The Dirichilet’s approximation Theorem is about using rational numbers to approximate any numbers. To state it formally:

If , then there exist integer and with such that .

I managed to write up a simple Mathematica code (when I say simple, it still took me about 1 hr to write up and satisfy with, I suck at programming)

Clear["Global`*"]

Declaring all the necessary variables first.

\[Alpha] = E;

n = 1000;

seq = (Range[n + 1] - 1)*\[Alpha];

fracseq = FractionalPart[seq];

intervals = Partition[(Range[n + 1] - 1)/n, 2, 1];

found = 0;

k = 1;

Just like in the proof of the Dirichlet Therorem, we created a sequence, which are the fractional part of first n integer multiples of alpha. The intervals are created in a similar way.

A loop to find the very first instance that we have “two piegeons in the same piegeonhole”.

While[k < Length[intervals] && found == 0, If[ Total[Boole[IntervalMemberQ[Interval[intervals[[k]]], fracseq]]] > 1,

found = 1, found = 0

];

k++]

This is just checking that we have the piegeons in the right place.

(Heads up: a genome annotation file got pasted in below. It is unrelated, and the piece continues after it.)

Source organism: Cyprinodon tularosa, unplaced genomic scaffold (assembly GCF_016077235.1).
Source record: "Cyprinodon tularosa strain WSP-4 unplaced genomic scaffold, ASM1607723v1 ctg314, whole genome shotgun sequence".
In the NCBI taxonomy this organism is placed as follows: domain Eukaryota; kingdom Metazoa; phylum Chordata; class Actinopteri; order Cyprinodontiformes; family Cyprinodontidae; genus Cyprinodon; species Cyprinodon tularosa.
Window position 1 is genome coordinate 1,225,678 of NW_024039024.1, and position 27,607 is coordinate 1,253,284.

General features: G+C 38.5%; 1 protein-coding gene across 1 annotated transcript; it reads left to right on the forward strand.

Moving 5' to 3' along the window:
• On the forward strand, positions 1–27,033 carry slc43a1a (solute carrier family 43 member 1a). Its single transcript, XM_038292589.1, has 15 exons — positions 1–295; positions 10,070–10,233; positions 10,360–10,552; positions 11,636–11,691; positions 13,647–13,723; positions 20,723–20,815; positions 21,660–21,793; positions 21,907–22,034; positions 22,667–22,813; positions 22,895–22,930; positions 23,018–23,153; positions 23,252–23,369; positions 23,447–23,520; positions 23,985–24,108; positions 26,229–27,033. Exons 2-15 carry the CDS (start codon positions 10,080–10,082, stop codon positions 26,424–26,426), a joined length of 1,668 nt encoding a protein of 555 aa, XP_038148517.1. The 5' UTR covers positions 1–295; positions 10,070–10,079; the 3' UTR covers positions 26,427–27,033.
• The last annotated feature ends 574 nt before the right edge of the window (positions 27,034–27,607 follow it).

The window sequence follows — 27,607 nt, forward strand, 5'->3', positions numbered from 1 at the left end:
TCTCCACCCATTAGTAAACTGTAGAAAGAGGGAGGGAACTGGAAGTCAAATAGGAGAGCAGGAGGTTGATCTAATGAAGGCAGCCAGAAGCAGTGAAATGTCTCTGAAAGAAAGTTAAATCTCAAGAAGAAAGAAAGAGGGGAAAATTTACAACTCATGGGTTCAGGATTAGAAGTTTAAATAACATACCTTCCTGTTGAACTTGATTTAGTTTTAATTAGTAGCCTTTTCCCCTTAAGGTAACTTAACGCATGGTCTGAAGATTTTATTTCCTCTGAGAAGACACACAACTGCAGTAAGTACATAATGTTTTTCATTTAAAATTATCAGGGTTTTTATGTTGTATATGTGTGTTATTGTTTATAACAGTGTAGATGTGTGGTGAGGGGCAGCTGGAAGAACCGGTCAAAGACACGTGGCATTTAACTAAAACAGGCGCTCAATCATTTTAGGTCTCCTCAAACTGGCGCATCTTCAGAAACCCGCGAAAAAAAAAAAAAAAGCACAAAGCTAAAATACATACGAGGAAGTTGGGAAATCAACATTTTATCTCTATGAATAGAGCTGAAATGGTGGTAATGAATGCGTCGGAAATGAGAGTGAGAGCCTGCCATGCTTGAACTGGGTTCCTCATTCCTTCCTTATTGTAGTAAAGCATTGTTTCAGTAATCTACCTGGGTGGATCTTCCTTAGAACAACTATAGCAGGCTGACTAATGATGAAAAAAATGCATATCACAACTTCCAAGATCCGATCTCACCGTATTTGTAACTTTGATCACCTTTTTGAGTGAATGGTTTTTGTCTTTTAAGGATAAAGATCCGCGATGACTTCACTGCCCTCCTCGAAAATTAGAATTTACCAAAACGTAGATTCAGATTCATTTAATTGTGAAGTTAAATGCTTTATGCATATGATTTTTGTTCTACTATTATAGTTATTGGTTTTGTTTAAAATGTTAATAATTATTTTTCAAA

`k - 1`

Total[Boole[IntervalMemberQ[Interval[intervals[[k - 1]]], fracseq]]]

intervals[[k - 1]]

13

2

{3/250, 13/1000}

We have a selection criterion here, to select the first two piegeons in the hole.

`selectseqcriterion =`

Boole[IntervalMemberQ[Interval[intervals[[k - 1]]], fracseq]];

Pick[seq, selectseqcriterion, 1];

i = Pick[Range[n + 1] – 1, selectseqcriterion, 1][[1]];

j = Pick[Range[n + 1] – 1, selectseqcriterion, 1][[2]];

‘a’ and ‘b’ are the denominator and numerator of the rational approximation to the real number alpha.

a = j - i

b = Floor[j*\[Alpha]] - Floor[i*\[Alpha]]

536

1457

This is just a check that the function works.

Abs[a*\[Alpha] - b] < 1/n

Abs[\[Alpha] - b/a] <= 1/(a^2)

N[Abs[\[Alpha] - b/a]]

True

True

1.75363*10^-6

So this simple program works. The exercise and theorem came from Kenneth Rosen’s “Elementary Number Theory”, and it certainly a good exercise to do.